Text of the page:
She enquired me of my mental health and well-being, which were, of course, normal. She then asked me what I had been doing the previous night before going to bed. I let her know that I was deep into watching a programme on a news channel on the television.

“What programme were you watching?,” she was curious.

I casually replied, “Just a regular Republic show on the Mandir-Masjid issue.

So that was the cause,” she replied. “And the nightmare was nothing but its effect,” she explained.

I was then strictly suggested to avoid such television programmes, especially in the present time, when there’s so much misinformation and propaganda being sold. So it has now been months since I stopped watching news on the television. I think her advice has worked really well.

Lastly, from my experience, I wish to share that perhaps, such news programmes or debates (though not all) may not directly affect the minds of the viewers, but they can definitely plant a seed of mental disruption, insecurity and fear, which may, in the end, lead to social disharmony, distrust and conflict.

Lastly, I leave down a question for you:

Who was that ‘Gentleman’? Any surreal connections from the story?

Well, for me, the answer is quite clear!

You must be to comment.

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Now as an MH Fellow with YKA, she’s expanding her impressive scope of work further by launching a campaign to facilitate the process of ensuring better menstrual health and SRH services for women residing in correctional homes in West Bengal. The campaign will entail an independent study to take stalk of the present conditions of MHM in correctional homes across the state and use its findings to build public support and political will to take the necessary action.

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The long-term aim of the campaign is to develop an open culture where menstruation is not treated as a taboo. The campaign also seeks to hold the schools accountable for their responsibilities as an important component in the implementation of MHM policies by making adequate sanitation infrastructure and knowledge of MHM available in school premises.

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Harshita is a psychologist and works to support people with mental health issues, particularly adolescents who are survivors of violence. Associated with the Azadi Foundation in UP, Harshita became an MHM Fellow with YKA, with the aim of promoting better menstrual health.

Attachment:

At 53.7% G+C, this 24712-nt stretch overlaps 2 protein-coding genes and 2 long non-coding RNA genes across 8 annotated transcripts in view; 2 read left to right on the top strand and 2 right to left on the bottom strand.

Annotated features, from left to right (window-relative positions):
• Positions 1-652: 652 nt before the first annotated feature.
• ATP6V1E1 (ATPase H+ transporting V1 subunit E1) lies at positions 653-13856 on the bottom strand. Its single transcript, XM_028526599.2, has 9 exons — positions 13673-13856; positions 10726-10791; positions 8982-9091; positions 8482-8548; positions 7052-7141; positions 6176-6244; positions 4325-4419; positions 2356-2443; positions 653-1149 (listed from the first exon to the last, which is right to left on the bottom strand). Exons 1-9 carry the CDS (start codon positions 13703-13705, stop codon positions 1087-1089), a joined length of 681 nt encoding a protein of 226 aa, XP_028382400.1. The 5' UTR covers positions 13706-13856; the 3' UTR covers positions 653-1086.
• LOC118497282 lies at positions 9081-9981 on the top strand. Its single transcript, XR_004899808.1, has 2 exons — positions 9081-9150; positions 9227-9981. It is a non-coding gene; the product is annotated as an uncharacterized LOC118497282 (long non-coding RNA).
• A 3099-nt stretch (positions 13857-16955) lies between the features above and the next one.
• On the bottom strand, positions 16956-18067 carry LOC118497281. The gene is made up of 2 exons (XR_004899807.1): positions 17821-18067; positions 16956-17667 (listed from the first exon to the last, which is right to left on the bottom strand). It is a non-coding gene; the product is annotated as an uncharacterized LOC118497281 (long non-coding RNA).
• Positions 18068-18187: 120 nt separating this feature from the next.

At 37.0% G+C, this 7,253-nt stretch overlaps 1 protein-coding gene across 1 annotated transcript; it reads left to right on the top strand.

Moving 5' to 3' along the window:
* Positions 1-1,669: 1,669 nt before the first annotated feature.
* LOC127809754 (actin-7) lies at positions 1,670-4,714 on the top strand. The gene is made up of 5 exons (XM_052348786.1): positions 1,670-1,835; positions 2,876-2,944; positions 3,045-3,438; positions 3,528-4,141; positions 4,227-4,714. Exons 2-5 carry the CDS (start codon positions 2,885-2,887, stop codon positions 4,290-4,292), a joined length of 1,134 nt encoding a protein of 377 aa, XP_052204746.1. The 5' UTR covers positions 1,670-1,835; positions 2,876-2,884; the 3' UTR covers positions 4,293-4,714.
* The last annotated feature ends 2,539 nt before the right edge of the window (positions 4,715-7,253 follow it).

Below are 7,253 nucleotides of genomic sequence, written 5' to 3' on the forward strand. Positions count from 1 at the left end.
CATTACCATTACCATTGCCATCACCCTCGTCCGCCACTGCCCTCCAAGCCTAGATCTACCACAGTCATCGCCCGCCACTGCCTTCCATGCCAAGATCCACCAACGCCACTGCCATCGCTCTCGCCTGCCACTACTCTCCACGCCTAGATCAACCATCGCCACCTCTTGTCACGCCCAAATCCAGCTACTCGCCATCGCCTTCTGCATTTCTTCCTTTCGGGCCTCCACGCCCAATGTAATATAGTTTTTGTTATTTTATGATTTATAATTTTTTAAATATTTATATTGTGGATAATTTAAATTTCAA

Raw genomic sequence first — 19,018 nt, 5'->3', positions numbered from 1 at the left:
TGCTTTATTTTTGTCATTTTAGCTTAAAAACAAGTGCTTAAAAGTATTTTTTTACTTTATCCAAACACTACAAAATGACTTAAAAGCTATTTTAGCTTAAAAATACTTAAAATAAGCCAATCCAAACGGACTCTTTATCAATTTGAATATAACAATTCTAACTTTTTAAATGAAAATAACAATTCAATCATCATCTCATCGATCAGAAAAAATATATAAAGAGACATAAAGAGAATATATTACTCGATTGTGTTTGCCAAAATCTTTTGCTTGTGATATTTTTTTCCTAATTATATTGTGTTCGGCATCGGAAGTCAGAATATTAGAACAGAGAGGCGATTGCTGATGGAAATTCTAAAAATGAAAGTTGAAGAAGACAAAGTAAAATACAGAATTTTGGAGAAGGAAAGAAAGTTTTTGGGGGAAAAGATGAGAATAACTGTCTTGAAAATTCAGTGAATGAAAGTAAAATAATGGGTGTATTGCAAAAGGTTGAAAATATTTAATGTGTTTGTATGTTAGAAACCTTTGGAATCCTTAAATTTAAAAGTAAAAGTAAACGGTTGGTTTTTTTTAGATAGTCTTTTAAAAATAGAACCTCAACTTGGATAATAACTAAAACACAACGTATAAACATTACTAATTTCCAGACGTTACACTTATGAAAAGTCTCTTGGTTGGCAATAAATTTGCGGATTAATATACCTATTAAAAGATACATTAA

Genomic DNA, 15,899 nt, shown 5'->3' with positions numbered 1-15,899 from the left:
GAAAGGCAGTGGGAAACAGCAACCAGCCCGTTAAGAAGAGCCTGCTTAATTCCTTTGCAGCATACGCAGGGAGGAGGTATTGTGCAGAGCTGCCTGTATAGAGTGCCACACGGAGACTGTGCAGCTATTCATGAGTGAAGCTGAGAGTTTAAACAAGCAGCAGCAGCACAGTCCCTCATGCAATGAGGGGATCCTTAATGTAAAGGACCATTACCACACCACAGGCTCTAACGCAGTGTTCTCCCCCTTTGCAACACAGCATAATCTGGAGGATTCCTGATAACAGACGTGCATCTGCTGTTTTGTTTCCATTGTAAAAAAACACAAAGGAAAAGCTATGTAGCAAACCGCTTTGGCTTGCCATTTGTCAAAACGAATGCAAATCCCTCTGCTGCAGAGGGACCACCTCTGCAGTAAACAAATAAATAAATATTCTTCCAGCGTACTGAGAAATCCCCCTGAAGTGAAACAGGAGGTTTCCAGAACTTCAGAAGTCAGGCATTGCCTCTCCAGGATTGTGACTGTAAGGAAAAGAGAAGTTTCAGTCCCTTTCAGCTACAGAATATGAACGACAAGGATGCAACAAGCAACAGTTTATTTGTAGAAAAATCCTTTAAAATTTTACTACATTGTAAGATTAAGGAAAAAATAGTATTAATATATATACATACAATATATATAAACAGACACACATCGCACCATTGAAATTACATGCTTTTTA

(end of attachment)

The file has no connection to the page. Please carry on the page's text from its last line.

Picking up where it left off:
Her campaign #MeriMarzi aims to promote menstrual health and wellness, hygiene and facilities for female sex workers in UP. She says, “Knowledge about natural body processes is a very basic human right. And for individuals whose occupation is providing sexual services, it becomes even more important.”

Meri Marzi aims to ensure sensitised, non-discriminatory health workers for the needs of female sex workers in the Suraksha Clinics under the UPSACS (Uttar Pradesh State AIDS Control Society) program by creating more dialogues and garnering public support for the cause of sex workers’ menstrual rights. The campaign will also ensure interventions with sex workers to clear misconceptions around overall hygiene management to ensure that results flow both ways.

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A student from Delhi School of Social work, Vineet is a part of Project Sakhi Saheli, an initiative by the students of Delhi school of Social Work to create awareness on Menstrual Health and combat Period Poverty. Along with MHM Action Fellow Sabna, Vineet launched Menstratalk, a campaign that aims to put an end to period poverty and smash menstrual taboos in society.

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As a Youth Ki Awaaz Menstrual Health Fellow, Nitisha has started Let’s Talk Period, a campaign to mobilise young people to switch to sustainable period products. She says, “80 lakh women in Delhi use non-biodegradable sanitary products, generate 3000 tonnes of menstrual waste, that takes 500-800 years to decompose; which in turn contributes to the health issues of all menstruators, increased burden of waste management on the city and harmful living environment for all citizens.

Let’s Talk Period aims to change this by

Find out more about her campaign here.

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A former Assistant Secretary with the Ministry of Women and Child Development in West Bengal for three months, Lakshmi Bhavya has been championing the cause of menstrual hygiene in her district. By associating herself with the Lalana Campaign, a holistic menstrual hygiene awareness campaign which is conducted by the Anahat NGO, Lakshmi has been slowly breaking taboos when it comes to periods and menstrual hygiene.

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A Guwahati-based college student pursuing her Masters in Tata Institute of Social Sciences, Bidisha started the #BleedwithDignity campaign on the technology platform, demanding that the Government of Assam install